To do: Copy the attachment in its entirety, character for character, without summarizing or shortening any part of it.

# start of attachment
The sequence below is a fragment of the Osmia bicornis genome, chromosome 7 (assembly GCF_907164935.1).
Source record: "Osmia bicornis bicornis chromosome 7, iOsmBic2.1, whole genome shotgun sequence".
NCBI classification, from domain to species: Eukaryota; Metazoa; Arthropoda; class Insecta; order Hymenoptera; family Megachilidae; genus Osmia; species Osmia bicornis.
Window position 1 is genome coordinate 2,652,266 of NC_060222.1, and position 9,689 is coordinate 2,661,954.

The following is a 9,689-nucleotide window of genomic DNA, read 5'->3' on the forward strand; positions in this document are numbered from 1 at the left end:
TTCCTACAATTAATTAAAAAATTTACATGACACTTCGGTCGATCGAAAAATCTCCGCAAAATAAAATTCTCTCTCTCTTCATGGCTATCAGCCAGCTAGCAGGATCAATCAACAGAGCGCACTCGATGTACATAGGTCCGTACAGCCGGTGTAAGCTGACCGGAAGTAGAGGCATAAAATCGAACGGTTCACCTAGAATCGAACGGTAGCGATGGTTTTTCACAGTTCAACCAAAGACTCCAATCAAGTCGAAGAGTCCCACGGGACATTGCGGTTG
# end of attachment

The sequence below is a fragment of the Osmia bicornis genome, chromosome 7 (assembly GCF_907164935.1).
Source record: "Osmia bicornis bicornis chromosome 7, iOsmBic2.1, whole genome shotgun sequence".
NCBI classification, from domain to species: Eukaryota; Metazoa; Arthropoda; class Insecta; order Hymenoptera; family Megachilidae; genus Osmia; species Osmia bicornis.
Window position 1 is genome coordinate 2,652,266 of NC_060222.1, and position 9,689 is coordinate 2,661,954.

The following is a 9,689-nucleotide window of genomic DNA, read 5'->3' on the forward strand; positions in this document are numbered from 1 at the left end:
TTCCTACAATTAATTAAAAAATTTACATGACACTTCGGTCGATCGAAAAATCTCCGCAAAATAAAATTCTCTCTCTCTTCATGGCTATCAGCCAGCTAGCAGGATCAATCAACAGAGCGCACTCGATGTACATAGGTCCGTACAGCCGGTGTAAGCTGACCGGAAGTAGAGGCATAAAATCGAACGGTTCACCTAGAATCGAACGGTAGCGATGGTTTTTCACAGTTCAACCAAAGACTCCAATCAAGTCGAAGAGTCCCACGGGACATTGCGGTTG